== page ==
Using Subversion for binary distribution?

Giorgos Keramidas keramida at
Fri May 25 19:58:41 UTC 2007

On 2007-05-25 12:52, Brian Candler <B.Candler at> wrote:
>On Fri, May 25, 2007 at 01:43:42PM +0300, Giorgos Keramidas wrote:
>> Using Subversion of a more distributed system like Git and Mercurial,
>> can work in the way you are describing, but you would have to be _very_
>> careful about file ownership (so that you don't accidentally leak files
>> owned by root to other accounts, for example), and permissions (so that
>> you don't suddenly let everyone read /etc/master.passwd, or something
>> equally or more evil).
> That's a very good point. There's svn:executable, but that's only a small
> part of the equation. Perhaps mtree-like settings could be put into a user
> property, and a post-checkout script could enforce them.
> The problem is, I believe, analagous to what happens when you do the initial
> system build and create the tarballs: you have to ensure that all the files
> in the tarballs are owned by the correct accounts and have the correct mode
> (not root:root and 0755, or whatever they got when the compiler built them)
> If you put this information in an appropriate place for the client, it can
> apply it locally after it has done an svn checkout.

Indeed. This crossed my mind too.  An mtree script which can run every
time something is "committed", "updated" or resynced in any way from a
master copy was my initial thought of working around the permissions and
ownership issues.

Then again, a full 'checkout' can take a lot of time, and this may
create a "window of time" during which some files have very wrong
permissions and ownership.  I'm not sure if this is good enough for all
possible cases.

>> Subversion support for making 'local' changes to a checked out workspace
>> and keeping them local is simply unavailable.  The checked out tree
>> would be "polluted" with .svn/ subdirectories with all the metadata of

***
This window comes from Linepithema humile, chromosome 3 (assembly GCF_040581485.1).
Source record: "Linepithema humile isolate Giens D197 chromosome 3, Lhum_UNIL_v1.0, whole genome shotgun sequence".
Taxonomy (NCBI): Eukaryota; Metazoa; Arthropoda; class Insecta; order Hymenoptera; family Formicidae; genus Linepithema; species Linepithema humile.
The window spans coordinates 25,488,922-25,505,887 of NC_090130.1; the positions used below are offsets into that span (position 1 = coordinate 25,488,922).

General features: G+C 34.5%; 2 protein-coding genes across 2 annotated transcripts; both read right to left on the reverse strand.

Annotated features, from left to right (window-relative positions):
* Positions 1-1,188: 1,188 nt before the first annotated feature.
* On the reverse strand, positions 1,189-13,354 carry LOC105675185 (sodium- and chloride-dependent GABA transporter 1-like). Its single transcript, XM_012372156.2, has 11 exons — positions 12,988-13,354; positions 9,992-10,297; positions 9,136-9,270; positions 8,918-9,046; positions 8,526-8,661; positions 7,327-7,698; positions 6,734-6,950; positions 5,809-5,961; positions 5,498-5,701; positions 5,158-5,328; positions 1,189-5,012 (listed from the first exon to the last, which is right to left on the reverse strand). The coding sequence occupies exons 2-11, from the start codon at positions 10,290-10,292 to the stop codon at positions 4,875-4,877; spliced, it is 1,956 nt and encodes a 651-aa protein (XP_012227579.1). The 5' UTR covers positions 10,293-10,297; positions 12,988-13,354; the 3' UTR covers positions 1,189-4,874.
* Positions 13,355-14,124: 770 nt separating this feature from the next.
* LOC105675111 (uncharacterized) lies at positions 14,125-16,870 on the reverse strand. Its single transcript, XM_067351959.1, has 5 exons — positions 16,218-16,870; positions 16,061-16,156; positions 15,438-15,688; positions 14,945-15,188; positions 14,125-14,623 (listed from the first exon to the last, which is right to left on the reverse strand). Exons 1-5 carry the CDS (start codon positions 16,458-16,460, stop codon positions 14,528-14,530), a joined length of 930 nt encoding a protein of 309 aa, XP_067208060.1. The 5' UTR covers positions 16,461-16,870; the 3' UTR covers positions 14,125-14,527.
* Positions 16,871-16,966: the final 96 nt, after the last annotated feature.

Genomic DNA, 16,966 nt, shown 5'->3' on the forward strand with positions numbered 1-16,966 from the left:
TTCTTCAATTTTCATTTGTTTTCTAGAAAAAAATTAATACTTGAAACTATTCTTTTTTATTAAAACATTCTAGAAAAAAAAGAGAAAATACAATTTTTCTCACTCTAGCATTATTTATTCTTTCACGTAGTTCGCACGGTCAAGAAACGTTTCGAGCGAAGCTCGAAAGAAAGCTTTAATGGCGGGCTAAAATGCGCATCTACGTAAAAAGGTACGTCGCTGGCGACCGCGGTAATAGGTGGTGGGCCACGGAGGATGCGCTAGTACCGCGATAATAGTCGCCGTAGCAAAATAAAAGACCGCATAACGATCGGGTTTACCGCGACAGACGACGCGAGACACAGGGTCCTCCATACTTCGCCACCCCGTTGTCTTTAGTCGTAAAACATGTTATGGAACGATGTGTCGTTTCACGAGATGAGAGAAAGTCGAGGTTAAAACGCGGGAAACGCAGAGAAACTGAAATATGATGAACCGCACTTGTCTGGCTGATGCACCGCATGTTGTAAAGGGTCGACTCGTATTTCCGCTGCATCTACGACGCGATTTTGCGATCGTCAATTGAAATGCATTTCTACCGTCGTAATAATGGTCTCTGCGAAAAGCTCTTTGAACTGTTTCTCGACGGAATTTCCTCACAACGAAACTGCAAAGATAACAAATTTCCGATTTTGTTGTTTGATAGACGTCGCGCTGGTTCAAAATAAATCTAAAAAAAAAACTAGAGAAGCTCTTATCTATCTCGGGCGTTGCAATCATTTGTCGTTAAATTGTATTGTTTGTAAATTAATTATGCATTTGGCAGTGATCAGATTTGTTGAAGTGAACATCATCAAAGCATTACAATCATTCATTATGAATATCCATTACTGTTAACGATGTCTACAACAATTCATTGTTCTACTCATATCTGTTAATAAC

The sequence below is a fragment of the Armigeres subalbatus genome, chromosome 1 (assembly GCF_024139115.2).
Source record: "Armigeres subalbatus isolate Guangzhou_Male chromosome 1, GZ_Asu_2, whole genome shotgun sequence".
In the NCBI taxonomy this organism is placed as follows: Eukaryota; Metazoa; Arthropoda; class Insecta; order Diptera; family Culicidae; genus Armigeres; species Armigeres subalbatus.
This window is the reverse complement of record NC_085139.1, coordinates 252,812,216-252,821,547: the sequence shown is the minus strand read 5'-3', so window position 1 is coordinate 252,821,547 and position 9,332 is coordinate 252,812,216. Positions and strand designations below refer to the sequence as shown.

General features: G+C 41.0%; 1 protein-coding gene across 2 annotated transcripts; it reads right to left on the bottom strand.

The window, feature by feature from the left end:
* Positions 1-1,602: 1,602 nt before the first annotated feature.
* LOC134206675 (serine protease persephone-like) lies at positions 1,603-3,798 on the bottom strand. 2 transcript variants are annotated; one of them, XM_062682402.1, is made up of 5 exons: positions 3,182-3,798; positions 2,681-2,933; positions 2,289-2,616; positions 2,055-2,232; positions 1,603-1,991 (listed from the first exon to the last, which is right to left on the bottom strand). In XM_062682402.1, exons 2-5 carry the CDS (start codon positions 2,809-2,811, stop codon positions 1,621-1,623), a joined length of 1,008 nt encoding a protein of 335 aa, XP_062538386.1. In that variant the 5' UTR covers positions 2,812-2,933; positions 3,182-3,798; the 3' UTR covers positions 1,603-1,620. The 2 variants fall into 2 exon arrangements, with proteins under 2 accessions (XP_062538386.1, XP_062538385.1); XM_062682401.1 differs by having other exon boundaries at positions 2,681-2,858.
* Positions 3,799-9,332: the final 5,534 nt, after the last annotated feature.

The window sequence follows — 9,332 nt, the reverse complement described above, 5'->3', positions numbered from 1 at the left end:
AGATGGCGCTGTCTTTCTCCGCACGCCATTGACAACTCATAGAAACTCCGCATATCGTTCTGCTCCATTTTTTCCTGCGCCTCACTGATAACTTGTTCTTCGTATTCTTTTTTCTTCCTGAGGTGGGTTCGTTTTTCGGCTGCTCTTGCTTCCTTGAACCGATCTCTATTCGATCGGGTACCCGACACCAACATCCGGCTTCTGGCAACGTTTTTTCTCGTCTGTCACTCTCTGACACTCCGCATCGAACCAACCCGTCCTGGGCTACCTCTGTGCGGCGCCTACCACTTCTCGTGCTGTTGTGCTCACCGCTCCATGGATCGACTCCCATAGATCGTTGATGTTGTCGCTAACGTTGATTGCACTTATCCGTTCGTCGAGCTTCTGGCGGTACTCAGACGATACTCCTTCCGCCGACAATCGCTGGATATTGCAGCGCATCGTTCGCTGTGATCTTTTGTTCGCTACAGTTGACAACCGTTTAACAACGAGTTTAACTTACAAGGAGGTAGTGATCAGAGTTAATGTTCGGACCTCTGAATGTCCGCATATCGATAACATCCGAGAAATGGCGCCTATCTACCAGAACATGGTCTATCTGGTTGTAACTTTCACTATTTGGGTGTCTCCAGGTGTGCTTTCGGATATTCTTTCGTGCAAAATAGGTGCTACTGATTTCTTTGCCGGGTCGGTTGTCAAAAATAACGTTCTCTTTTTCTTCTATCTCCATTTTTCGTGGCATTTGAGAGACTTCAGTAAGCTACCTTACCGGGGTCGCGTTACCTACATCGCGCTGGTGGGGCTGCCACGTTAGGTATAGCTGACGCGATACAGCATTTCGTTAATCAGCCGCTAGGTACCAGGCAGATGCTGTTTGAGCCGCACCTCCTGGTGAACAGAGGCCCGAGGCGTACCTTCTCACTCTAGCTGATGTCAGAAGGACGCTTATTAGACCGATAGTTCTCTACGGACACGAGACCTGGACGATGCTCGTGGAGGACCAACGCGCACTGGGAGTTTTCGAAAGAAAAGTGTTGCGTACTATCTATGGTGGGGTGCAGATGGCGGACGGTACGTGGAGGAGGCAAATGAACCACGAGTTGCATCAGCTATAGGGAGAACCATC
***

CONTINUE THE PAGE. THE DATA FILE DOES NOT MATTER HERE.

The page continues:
>> the Subversion workspace too (that's where permissions will be tricky to
>> get right).
>> The disk space requirements of a Subversion checkout are also very big.
>> At least twice the size of the checked out files, and then some more.
> Having .svn directories all over the place is not a worry to me, and in fact
> that's what gives you most of the practical advantages: svn diff and svn
> revert will depend on this, as well as merging of non-conflicting changes.
>     rm /bin/ls
>     svn revert /bin/ls
>     # happy days :-)
> Permissions on the .svn directories need to be gotten right, but I think
> that simply setting them to root:root 0700 would be safe.
> You'd have a hard job finding a disk below 160GB these days, so the size
> utilisation doesn't bother me either.

If disk is not a space, there better tools for managing 'local' per
workspace and per-checkout changes.  Git and Mercurial are two of them,
and I like a lot better their support for "pushing" and "pulling"
changes from a master repository.

But before you read below, a word of caution...

    What follows is an unverified brainstorming about management
    of a blobs of files with a distributed SCM like Mercurial
    (this is the one I'm most familiar with, so I'll let other
    people speak for Git as they see fit).

    I haven't put this to production use anywhere, and I don't
    really recommend using an SCM to manage installed files, but
    since you seem to like the idea, the following are a few
    random thoughts intermixed with a mini 'tutorial' about

Their merge support is also excellent, so you can keep local changes
like the '/etc/hosts' contents and other per-system changes tracked
properly as the master copy is updated.

The 'hooks' of Mercurial for example are nice for running "update"
scripts which take care of the permission problems, similar to the one
you mentioned above.

Mercurial and Git are a very big departure from the centralized way of
working with Subversion, but it is precisely this 'distributedness' that
makes them ideal for keeping local per-system changes whenever these
local changes make sense.

For example, if you want to keep a central copy of the FreeBSD base
system in a 'master' machine called 'buildhost', you can create a
Mercurial workspace with the binary files of a FreeBSD base system at:


To populate a new disk with the files of the freebsd7/base workspace,
essentially "installing" a new copy of FreeBSD on the system, you can
mount the new disk on your laptop (i.e. through a USB disk connection),
and use something like:

    laptop# fdisk -BI /dev/da0
    laptop# bsdlabel -w -B /dev/da0s1
    laptop# newfs /dev/da0s1a